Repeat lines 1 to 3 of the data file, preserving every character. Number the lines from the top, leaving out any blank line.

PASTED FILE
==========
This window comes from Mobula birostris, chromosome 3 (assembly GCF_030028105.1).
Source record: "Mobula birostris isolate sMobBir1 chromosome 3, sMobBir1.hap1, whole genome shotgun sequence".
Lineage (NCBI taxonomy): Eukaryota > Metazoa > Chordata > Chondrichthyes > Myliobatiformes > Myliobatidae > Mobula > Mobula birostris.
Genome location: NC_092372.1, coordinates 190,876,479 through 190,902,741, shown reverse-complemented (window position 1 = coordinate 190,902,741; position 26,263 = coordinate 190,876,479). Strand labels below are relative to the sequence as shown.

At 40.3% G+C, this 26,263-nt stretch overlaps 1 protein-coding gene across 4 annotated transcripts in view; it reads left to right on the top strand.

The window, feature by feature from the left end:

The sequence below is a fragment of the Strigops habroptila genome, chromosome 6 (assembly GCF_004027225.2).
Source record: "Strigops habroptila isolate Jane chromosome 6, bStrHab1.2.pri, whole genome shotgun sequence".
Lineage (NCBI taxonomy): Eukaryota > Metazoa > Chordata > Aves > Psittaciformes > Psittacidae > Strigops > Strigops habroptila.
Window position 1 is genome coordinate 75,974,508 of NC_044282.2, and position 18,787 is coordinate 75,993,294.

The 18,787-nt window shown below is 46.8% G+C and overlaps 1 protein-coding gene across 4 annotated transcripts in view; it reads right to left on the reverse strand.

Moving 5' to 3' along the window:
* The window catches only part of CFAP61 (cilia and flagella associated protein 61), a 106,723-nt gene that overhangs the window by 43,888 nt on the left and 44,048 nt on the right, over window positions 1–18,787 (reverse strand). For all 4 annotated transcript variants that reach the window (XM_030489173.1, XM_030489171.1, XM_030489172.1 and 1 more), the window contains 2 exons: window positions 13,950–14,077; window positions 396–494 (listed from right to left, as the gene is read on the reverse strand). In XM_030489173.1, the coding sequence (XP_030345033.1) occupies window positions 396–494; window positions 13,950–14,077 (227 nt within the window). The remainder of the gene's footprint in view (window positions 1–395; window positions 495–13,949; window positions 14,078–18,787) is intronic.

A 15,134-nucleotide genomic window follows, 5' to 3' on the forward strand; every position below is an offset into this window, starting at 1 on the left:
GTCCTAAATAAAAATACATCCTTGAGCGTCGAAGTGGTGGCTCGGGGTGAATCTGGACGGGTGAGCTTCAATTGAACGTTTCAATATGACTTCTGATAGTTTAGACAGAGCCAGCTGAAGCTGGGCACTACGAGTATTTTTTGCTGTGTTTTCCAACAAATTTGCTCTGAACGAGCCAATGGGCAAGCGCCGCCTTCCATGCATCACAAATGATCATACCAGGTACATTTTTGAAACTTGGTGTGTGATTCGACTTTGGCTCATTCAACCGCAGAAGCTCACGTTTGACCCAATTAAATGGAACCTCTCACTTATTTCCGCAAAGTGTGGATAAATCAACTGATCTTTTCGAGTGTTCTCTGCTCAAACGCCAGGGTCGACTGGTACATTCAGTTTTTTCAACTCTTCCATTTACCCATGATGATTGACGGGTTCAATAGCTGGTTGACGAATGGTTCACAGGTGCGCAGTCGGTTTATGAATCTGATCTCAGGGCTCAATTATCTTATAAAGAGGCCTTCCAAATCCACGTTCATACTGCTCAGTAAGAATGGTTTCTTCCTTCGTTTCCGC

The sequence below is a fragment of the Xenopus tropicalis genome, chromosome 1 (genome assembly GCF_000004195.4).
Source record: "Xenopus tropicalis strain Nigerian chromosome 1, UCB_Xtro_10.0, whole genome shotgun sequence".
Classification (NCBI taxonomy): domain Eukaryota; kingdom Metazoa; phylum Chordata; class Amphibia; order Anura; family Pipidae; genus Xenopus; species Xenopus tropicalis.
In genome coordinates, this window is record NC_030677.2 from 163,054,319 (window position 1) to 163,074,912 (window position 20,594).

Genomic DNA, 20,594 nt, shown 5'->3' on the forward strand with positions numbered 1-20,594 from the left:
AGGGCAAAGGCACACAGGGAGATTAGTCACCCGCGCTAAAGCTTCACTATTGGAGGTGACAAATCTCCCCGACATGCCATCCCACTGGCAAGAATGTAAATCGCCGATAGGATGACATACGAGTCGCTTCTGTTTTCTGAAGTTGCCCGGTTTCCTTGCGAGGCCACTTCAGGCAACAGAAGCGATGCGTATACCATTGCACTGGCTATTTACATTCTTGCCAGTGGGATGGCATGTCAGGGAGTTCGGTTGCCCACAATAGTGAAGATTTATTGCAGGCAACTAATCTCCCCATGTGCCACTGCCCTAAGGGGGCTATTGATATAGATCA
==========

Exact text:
This window comes from Mobula birostris, chromosome 3 (assembly GCF_030028105.1).
Source record: "Mobula birostris isolate sMobBir1 chromosome 3, sMobBir1.hap1, whole genome shotgun sequence".
Lineage (NCBI taxonomy): Eukaryota > Metazoa > Chordata > Chondrichthyes > Myliobatiformes > Myliobatidae > Mobula > Mobula birostris.